Well, this is pretty cool. Our very own Kennedy Odede ’12, “executive director of Shining Hope for Communities, a social services organization,” wrote an op-ed for the New York Times about “slum tourism” in the Kibera slums in Nairobi, Kenya. He attacks “slum tourism,” suggesting, essentially that it treats the poorest people like zoo animals–subjects for outsiders to visit and admire, but not to care about:

Slum tourism has its advocates, who say it promotes social awareness. And it’s good money, which helps the local economy.

But it’s not worth it. Slum tourism turns poverty into entertainment, something that can be momentarily experienced and then escaped from. People think they’ve really “seen” something — and then go back to their lives and leave me, my family and my community right where we were before.

Odede ends his critique by calling the reader to action. Slum tours don’t help the residents of the slums themselves, he argues, in fact they are actually counter-productive to the message “tourists” should get from the slums–that these are not places one can leave and forget (or simply “bear witness” to).

But it’s just as likely that a tour will come to nothing. After all, looking at conditions like those in Kibera is overwhelming, and I imagine many visitors think that merely bearing witness to such poverty is enough.

Nor do the visitors really interact with us. Aside from the occasional comment, there is no dialogue established, no conversation begun. Slum tourism is a one-way street: They get photos; we lose a piece of our dignity.

Slums will not go away because a few dozen Americans or Europeans spent a morning walking around them. There are solutions to our problems — but they won’t come about through tours.

I encourage everyone to read the article–it’s powerfully written and a testament to Kennedy’s passion. He’s an example that we, as Wesleyan students (and people, really) should follow and be proud of.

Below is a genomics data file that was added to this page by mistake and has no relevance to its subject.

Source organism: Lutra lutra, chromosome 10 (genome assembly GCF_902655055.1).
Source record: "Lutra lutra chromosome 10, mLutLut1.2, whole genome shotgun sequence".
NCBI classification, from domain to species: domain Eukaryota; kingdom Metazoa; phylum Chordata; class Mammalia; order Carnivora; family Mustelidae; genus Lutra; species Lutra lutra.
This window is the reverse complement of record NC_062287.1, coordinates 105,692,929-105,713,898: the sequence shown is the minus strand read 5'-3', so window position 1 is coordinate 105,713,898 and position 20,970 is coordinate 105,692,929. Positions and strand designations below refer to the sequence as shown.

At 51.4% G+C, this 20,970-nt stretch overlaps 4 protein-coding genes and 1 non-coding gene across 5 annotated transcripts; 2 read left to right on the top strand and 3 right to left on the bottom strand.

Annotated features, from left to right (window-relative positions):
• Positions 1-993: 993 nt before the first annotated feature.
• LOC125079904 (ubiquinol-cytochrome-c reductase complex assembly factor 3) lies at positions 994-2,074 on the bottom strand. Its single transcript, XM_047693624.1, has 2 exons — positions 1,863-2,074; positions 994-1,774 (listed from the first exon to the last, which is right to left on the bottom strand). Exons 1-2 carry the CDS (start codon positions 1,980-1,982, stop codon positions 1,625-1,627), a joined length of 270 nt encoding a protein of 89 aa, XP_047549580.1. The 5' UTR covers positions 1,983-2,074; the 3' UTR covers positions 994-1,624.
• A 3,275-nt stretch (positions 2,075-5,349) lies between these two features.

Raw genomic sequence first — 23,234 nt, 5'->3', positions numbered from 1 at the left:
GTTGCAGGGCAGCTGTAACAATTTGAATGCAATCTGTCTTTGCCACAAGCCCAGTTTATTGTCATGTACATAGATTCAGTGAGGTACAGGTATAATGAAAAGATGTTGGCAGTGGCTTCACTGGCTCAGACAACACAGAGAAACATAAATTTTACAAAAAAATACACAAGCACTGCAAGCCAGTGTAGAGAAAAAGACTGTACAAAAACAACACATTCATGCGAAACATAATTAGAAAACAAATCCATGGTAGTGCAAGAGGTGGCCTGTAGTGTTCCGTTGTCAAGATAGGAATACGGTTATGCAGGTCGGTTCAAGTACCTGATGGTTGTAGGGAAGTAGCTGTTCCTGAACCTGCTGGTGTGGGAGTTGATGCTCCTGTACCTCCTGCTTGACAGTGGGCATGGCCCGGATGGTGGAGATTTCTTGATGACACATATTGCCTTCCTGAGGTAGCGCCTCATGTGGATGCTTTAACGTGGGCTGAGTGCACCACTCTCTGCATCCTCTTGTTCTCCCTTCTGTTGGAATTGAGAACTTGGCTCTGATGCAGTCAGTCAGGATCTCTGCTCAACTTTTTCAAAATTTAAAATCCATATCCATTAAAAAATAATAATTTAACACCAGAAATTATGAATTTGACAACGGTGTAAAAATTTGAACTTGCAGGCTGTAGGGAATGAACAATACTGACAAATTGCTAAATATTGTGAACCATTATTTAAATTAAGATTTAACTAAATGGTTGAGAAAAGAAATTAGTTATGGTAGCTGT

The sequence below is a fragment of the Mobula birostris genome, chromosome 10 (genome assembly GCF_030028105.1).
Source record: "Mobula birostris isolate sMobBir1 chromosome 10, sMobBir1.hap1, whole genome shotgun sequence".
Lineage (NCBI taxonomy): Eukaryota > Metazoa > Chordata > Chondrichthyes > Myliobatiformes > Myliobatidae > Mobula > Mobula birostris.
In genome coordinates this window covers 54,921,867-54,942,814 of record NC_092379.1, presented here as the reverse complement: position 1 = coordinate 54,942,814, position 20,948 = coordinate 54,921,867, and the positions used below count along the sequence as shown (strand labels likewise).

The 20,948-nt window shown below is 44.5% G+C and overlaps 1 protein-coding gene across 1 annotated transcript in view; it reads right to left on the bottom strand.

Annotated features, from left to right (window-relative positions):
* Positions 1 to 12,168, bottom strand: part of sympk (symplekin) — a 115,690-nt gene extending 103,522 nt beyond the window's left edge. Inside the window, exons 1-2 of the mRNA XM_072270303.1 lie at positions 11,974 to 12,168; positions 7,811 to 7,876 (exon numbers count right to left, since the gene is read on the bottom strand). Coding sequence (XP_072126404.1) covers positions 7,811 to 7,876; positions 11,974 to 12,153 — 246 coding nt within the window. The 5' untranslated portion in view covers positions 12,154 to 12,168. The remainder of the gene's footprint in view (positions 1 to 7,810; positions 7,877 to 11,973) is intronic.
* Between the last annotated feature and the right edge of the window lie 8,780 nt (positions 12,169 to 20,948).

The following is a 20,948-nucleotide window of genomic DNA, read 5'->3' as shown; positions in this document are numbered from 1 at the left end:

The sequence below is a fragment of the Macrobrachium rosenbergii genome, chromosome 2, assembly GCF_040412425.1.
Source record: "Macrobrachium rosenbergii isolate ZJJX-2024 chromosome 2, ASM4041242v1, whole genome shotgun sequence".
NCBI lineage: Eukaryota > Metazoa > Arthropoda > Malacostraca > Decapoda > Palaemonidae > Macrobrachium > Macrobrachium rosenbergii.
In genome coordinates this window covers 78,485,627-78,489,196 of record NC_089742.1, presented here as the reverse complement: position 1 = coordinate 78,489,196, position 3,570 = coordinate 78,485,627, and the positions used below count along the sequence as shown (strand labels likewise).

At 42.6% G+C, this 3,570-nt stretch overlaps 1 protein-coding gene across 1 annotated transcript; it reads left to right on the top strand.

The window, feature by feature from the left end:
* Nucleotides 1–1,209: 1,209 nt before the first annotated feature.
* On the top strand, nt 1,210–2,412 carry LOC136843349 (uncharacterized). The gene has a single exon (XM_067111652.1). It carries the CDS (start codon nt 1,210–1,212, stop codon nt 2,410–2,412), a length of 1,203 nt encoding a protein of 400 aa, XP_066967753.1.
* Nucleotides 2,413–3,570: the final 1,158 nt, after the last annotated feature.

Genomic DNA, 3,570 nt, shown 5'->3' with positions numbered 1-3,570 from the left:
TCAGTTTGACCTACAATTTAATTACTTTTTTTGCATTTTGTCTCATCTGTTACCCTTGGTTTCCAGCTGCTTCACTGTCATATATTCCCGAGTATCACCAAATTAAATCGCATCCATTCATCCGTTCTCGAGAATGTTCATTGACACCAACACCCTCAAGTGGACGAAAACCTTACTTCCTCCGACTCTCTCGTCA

About Gabe Lezra

The path of the righteous man is beset on all sides with the iniquities of the selfish and the tyranny of evil men. Blessed is he who in the name of charity and good will shepherds the weak through the valley of darkness, for he is truly his brother's keeper and the finder of lost children. And I will strike down upon those with great vengeance and with furious anger those who attempt to poison and destroy my brothers. And you will know that my name is the Lord when I lay my vengeance upon thee. Ezekiel 25-17.
  • Josh Zeitlin

    While slum tourism is unpleasant, I would bet that most of the people in Kibera would prefer to have the money that it brings to feed their families than take a principled stand against their exploitation. The author’s former schoolmate, who founded a tourism company, seems to agree with me. It’s great that Kennedy has a bright future ahead of him and better still that he gives back to his community but it seems perverse to try to deprive that community of what might become a vital source of income.

  • David

    Who’s advocating taking a principled stand against exploitation? The article seems to be directed at Western consumers who seem to believe that tourism actually makes a positive difference.

  • So

    People look in the zoo.

    But most animals have more dignity than the old man that Kennedy mentioned